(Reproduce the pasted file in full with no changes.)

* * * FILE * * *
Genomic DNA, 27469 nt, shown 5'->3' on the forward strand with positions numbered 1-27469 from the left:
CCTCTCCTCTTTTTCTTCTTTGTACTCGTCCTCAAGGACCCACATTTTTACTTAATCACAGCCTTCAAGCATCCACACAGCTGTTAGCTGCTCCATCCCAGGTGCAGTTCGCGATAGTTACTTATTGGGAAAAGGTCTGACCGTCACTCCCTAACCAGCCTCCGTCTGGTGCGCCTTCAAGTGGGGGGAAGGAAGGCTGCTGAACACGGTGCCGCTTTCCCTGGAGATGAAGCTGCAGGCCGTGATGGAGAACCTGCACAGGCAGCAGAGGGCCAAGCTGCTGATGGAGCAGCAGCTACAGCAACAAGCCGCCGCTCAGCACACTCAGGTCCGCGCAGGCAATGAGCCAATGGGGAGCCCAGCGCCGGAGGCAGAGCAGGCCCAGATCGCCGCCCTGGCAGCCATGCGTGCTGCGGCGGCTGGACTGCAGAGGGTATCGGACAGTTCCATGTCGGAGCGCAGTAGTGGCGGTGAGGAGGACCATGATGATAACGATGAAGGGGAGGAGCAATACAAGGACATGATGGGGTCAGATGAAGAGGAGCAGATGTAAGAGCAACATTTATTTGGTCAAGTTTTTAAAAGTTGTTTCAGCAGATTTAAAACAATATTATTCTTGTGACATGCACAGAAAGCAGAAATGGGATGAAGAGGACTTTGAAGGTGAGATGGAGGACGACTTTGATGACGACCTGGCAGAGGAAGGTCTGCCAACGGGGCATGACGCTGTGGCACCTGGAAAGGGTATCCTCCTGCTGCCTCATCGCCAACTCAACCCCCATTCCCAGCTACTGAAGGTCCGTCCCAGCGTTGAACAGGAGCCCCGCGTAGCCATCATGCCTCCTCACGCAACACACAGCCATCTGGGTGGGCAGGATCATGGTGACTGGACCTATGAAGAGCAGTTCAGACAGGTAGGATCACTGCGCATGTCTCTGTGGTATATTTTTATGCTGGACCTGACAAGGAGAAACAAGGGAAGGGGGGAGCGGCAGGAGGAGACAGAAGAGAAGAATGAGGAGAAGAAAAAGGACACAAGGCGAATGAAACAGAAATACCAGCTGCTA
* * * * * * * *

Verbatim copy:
Genomic DNA, 27469 nt, shown 5'->3' on the forward strand with positions numbered 1-27469 from the left:
CCTCTCCTCTTTTTCTTCTTTGTACTCGTCCTCAAGGACCCACATTTTTACTTAATCACAGCCTTCAAGCATCCACACAGCTGTTAGCTGCTCCATCCCAGGTGCAGTTCGCGATAGTTACTTATTGGGAAAAGGTCTGACCGTCACTCCCTAACCAGCCTCCGTCTGGTGCGCCTTCAAGTGGGGGGAAGGAAGGCTGCTGAACACGGTGCCGCTTTCCCTGGAGATGAAGCTGCAGGCCGTGATGGAGAACCTGCACAGGCAGCAGAGGGCCAAGCTGCTGATGGAGCAGCAGCTACAGCAACAAGCCGCCGCTCAGCACACTCAGGTCCGCGCAGGCAATGAGCCAATGGGGAGCCCAGCGCCGGAGGCAGAGCAGGCCCAGATCGCCGCCCTGGCAGCCATGCGTGCTGCGGCGGCTGGACTGCAGAGGGTATCGGACAGTTCCATGTCGGAGCGCAGTAGTGGCGGTGAGGAGGACCATGATGATAACGATGAAGGGGAGGAGCAATACAAGGACATGATGGGGTCAGATGAAGAGGAGCAGATGTAAGAGCAACATTTATTTGGTCAAGTTTTTAAAAGTTGTTTCAGCAGATTTAAAACAATATTATTCTTGTGACATGCACAGAAAGCAGAAATGGGATGAAGAGGACTTTGAAGGTGAGATGGAGGACGACTTTGATGACGACCTGGCAGAGGAAGGTCTGCCAACGGGGCATGACGCTGTGGCACCTGGAAAGGGTATCCTCCTGCTGCCTCATCGCCAACTCAACCCCCATTCCCAGCTACTGAAGGTCCGTCCCAGCGTTGAACAGGAGCCCCGCGTAGCCATCATGCCTCCTCACGCAACACACAGCCATCTGGGTGGGCAGGATCATGGTGACTGGACCTATGAAGAGCAGTTCAGACAGGTAGGATCACTGCGCATGTCTCTGTGGTATATTTTTATGCTGGACCTGACAAGGAGAAACAAGGGAAGGGGGGAGCGGCAGGAGGAGACAGAAGAGAAGAATGAGGAGAAGAAAAAGGACACAAGGCGAATGAAACAGAAATACCAGCTGCTA